STARKVILLE — Mississippi is one of three states that will vote on some type of marijuana-related referendum in the November 2020 elections — the others being New Jersey and South Dakota. Up to eight additional states could get referendum before their votes in 2020, but so far only three states are certain to pose marijuana questions to their citizens this year.
Eleven states and the District of Columbia — Alaska, California, Colorado, Illinois, Maine, Massachusetts, Michigan, Nevada, Oregon, Vermont and Washington — have adopted the most liberal laws legalizing marijuana for recreational use.
A larger group of states including Arizona, Arkansas, Connecticut, Delaware, Florida, Louisiana, Maryland, Missouri, Minnesota, Montana, New Hampshire, New Jersey, New Mexico, New York, North Dakota, Ohio, Oklahoma, Rhode Island, Utah and West Virginia have legalized the use of medical marijuana only in variable amounts under variable conditions.
So what marijuana referendums are on the ballot in November? New Jersey is voting on legalization of recreational use of marijuana. South Dakota is voting on legalizing both recreational and medical marijuana use on the same ballot.
Mississippi voters will face the question of legalized medicinal marijuana use on a broader scale on the November ballot. Medical marijuana is already legal in Mississippi in the narrowest of senses and has been since 2014. Legal, yes. Available? Not really. Former Republican Gov. Phil Bryant signed Mississippi’s very narrow current medical marijuana bill into law in 2014 with help from some of the state’s most conservative lawmakers.
The namesake of the bill — Harper Grace’s Law — was Harper Grace Durval, a child enduring Dravet Syndrome, a rare and particularly difficult form of epilepsy. Harper Grace’s Law was supposed to allow the Durval child and other children like her to obtain treatment with cannabis oil at the University of Mississippi Medical Center. Clinical trials have been conducted with a limited number of patients with good results. UMMC announced in July 2019 a one-year extension of the clinical trial of a new marijuana-derived drug to treat seizures in children.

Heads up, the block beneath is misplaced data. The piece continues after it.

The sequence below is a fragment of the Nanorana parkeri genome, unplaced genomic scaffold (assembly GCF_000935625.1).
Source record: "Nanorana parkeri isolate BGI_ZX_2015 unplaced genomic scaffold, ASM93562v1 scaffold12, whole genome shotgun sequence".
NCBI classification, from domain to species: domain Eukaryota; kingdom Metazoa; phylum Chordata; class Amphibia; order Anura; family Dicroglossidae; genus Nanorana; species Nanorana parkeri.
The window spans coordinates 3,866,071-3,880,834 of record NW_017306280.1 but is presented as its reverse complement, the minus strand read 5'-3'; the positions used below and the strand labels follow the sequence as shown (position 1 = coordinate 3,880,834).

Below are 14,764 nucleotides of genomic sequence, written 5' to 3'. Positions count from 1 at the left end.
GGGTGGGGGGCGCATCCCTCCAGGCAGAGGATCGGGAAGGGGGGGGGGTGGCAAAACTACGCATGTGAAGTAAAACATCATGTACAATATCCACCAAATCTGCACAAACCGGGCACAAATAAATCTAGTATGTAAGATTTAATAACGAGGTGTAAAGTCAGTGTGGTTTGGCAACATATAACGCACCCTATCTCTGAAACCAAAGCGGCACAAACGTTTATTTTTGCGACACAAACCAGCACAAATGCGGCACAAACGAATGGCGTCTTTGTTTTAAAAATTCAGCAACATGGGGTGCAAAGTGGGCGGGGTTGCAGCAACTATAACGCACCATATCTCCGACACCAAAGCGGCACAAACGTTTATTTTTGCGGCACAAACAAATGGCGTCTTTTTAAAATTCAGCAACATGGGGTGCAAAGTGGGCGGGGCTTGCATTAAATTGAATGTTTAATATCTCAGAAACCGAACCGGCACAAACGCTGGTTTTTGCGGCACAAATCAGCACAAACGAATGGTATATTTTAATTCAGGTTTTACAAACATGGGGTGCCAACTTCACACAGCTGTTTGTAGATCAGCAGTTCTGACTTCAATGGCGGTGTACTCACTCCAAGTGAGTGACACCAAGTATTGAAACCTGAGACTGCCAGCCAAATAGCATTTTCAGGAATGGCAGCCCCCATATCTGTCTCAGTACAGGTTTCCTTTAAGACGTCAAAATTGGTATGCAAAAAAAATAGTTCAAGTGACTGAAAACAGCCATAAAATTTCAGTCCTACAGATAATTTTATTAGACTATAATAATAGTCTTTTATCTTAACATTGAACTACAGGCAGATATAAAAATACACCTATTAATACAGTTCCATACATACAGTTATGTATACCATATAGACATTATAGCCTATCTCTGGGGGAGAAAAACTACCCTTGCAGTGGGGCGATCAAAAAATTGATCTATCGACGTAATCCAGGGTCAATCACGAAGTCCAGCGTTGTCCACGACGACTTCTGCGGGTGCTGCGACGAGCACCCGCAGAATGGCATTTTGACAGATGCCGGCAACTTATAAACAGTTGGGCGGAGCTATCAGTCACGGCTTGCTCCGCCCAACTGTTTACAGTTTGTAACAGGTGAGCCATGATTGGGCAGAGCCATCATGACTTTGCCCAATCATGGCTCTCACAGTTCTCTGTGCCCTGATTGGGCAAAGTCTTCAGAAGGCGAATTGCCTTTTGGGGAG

The broad-cased referendum effort called Medical Marijuana 2020 in Mississippi has a fighting chance. The proposed referendum petitioners collected the 86,185 valid signatures necessary to put the referendum on the 2020 statewide ballot. The group proposes to “make medical marijuana available to Mississippians who have debilitating medical conditions.”
Who would qualify for medical marijuana under this proposed law? Those with “cancer, epilepsy and other seizures, Parkinson’s disease, Huntington’s disease, multiple sclerosis, PTSD, HIV, AIDS, chronic pain, ALS, glaucoma, Crohn’s disease, sickle-cell anemia, autism with aggressive or self-injurious behavior, spinal cord injuries and similar diseases.”
Who would decide who can get medical marijuana? “Physicians will have the option to certify the use of medical marijuana as part of a treatment after examining the patient. With a licensed physician’s certification, a patient would obtain an identification card from the Mississippi Department of Health and medical marijuana from a regulated treatment center, which will be the only place medical marijuana would be available.”
Medical Marijuana 2020 doesn’t have a fighting chance in November because of old hippies — it has a chance because of grandparents and parents of children with epilepsy or autism, spouses of cancer patients, multiple sclerosis sufferers and those who experience seizures.
My late father endured Parkinson’s for 20 years. My late wife suffered the ravages of multiple sclerosis for 23 years before her death in 2005. I battled stage IV Burkitt’s Lymphoma blood cancer in 2017, taking eight rounds of intensive EPOCH-R chemotherapy that eventually put me in remission and extended my life.
Would either of us have used medicinal marijuana in our journeys had it been legal? I honestly don’t know. But we — and others who will certainly follow us into the dark valley of those dread diseases — ought to have the choice to ease our pain or side effects with that substance if we and medical personnel believe it will help.
Sid Salter is a syndicated columnist. Contact him at firstname.lastname@example.org.